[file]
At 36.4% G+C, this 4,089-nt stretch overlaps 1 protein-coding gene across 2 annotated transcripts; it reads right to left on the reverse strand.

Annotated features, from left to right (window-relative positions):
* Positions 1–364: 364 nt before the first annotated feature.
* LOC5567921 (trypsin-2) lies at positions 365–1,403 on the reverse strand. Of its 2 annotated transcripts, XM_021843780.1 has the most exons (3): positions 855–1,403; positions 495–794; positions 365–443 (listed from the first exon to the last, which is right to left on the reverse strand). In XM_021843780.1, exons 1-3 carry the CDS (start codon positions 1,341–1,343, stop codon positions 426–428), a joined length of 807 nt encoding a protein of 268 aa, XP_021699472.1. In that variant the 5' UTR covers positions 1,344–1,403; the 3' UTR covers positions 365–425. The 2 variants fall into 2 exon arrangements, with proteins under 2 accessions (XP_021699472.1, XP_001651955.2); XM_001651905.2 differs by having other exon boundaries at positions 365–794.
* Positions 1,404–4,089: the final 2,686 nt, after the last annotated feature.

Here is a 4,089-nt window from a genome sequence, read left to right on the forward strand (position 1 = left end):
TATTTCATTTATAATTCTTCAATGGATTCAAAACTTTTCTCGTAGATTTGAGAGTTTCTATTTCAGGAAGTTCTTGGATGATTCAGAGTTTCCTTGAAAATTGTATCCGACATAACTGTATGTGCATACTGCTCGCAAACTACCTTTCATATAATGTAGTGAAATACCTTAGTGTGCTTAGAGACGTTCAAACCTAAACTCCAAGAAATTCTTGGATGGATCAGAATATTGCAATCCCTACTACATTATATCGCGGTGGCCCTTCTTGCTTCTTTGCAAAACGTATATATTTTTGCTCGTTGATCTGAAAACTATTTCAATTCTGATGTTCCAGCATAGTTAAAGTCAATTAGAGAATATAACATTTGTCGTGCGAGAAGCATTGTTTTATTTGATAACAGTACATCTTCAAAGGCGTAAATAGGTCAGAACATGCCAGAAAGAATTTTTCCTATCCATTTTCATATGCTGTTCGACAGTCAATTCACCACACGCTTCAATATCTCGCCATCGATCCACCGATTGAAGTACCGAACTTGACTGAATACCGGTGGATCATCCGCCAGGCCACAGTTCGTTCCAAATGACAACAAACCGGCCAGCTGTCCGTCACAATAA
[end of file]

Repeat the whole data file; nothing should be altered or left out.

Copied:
At 36.4% G+C, this 4,089-nt stretch overlaps 1 protein-coding gene across 2 annotated transcripts; it reads right to left on the reverse strand.

Annotated features, from left to right (window-relative positions):
* Positions 1–364: 364 nt before the first annotated feature.
* LOC5567921 (trypsin-2) lies at positions 365–1,403 on the reverse strand. Of its 2 annotated transcripts, XM_021843780.1 has the most exons (3): positions 855–1,403; positions 495–794; positions 365–443 (listed from the first exon to the last, which is right to left on the reverse strand). In XM_021843780.1, exons 1-3 carry the CDS (start codon positions 1,341–1,343, stop codon positions 426–428), a joined length of 807 nt encoding a protein of 268 aa, XP_021699472.1. In that variant the 5' UTR covers positions 1,344–1,403; the 3' UTR covers positions 365–425. The 2 variants fall into 2 exon arrangements, with proteins under 2 accessions (XP_021699472.1, XP_001651955.2); XM_001651905.2 differs by having other exon boundaries at positions 365–794.
* Positions 1,404–4,089: the final 2,686 nt, after the last annotated feature.

Here is a 4,089-nt window from a genome sequence, read left to right on the forward strand (position 1 = left end):
TATTTCATTTATAATTCTTCAATGGATTCAAAACTTTTCTCGTAGATTTGAGAGTTTCTATTTCAGGAAGTTCTTGGATGATTCAGAGTTTCCTTGAAAATTGTATCCGACATAACTGTATGTGCATACTGCTCGCAAACTACCTTTCATATAATGTAGTGAAATACCTTAGTGTGCTTAGAGACGTTCAAACCTAAACTCCAAGAAATTCTTGGATGGATCAGAATATTGCAATCCCTACTACATTATATCGCGGTGGCCCTTCTTGCTTCTTTGCAAAACGTATATATTTTTGCTCGTTGATCTGAAAACTATTTCAATTCTGATGTTCCAGCATAGTTAAAGTCAATTAGAGAATATAACATTTGTCGTGCGAGAAGCATTGTTTTATTTGATAACAGTACATCTTCAAAGGCGTAAATAGGTCAGAACATGCCAGAAAGAATTTTTCCTATCCATTTTCATATGCTGTTCGACAGTCAATTCACCACACGCTTCAATATCTCGCCATCGATCCACCGATTGAAGTACCGAACTTGACTGAATACCGGTGGATCATCCGCCAGGCCACAGTTCGTTCCAAATGACAACAAACCGGCCAGCTGTCCGTCACAATAA